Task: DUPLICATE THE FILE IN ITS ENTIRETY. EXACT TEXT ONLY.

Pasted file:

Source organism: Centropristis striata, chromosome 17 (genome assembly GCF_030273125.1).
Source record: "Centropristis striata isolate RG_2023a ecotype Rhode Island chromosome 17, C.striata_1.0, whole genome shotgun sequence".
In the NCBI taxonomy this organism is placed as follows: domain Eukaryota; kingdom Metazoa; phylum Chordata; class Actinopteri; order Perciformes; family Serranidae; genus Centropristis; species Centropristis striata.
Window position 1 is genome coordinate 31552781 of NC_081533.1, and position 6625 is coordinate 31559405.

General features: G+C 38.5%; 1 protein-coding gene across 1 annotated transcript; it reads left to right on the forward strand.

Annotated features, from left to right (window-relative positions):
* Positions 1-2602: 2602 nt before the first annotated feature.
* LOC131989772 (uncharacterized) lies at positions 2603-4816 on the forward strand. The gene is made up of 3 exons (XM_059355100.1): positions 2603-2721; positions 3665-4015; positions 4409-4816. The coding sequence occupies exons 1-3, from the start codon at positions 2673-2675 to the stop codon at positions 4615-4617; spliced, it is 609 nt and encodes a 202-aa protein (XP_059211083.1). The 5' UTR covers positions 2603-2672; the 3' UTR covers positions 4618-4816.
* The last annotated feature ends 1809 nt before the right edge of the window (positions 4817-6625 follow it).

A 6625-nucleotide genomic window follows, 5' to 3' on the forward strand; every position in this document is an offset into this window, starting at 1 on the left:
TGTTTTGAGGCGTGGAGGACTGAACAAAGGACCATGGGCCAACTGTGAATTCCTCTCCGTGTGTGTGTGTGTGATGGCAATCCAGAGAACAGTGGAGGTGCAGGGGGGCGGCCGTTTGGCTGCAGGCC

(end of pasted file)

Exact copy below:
Source organism: Centropristis striata, chromosome 17 (genome assembly GCF_030273125.1).
Source record: "Centropristis striata isolate RG_2023a ecotype Rhode Island chromosome 17, C.striata_1.0, whole genome shotgun sequence".
In the NCBI taxonomy this organism is placed as follows: domain Eukaryota; kingdom Metazoa; phylum Chordata; class Actinopteri; order Perciformes; family Serranidae; genus Centropristis; species Centropristis striata.
Window position 1 is genome coordinate 31552781 of NC_081533.1, and position 6625 is coordinate 31559405.

General features: G+C 38.5%; 1 protein-coding gene across 1 annotated transcript; it reads left to right on the forward strand.

Annotated features, from left to right (window-relative positions):
* Positions 1-2602: 2602 nt before the first annotated feature.
* LOC131989772 (uncharacterized) lies at positions 2603-4816 on the forward strand. The gene is made up of 3 exons (XM_059355100.1): positions 2603-2721; positions 3665-4015; positions 4409-4816. The coding sequence occupies exons 1-3, from the start codon at positions 2673-2675 to the stop codon at positions 4615-4617; spliced, it is 609 nt and encodes a 202-aa protein (XP_059211083.1). The 5' UTR covers positions 2603-2672; the 3' UTR covers positions 4618-4816.
* The last annotated feature ends 1809 nt before the right edge of the window (positions 4817-6625 follow it).

A 6625-nucleotide genomic window follows, 5' to 3' on the forward strand; every position in this document is an offset into this window, starting at 1 on the left:
TGTTTTGAGGCGTGGAGGACTGAACAAAGGACCATGGGCCAACTGTGAATTCCTCTCCGTGTGTGTGTGTGTGATGGCAATCCAGAGAACAGTGGAGGTGCAGGGGGGCGGCCGTTTGGCTGCAGGCC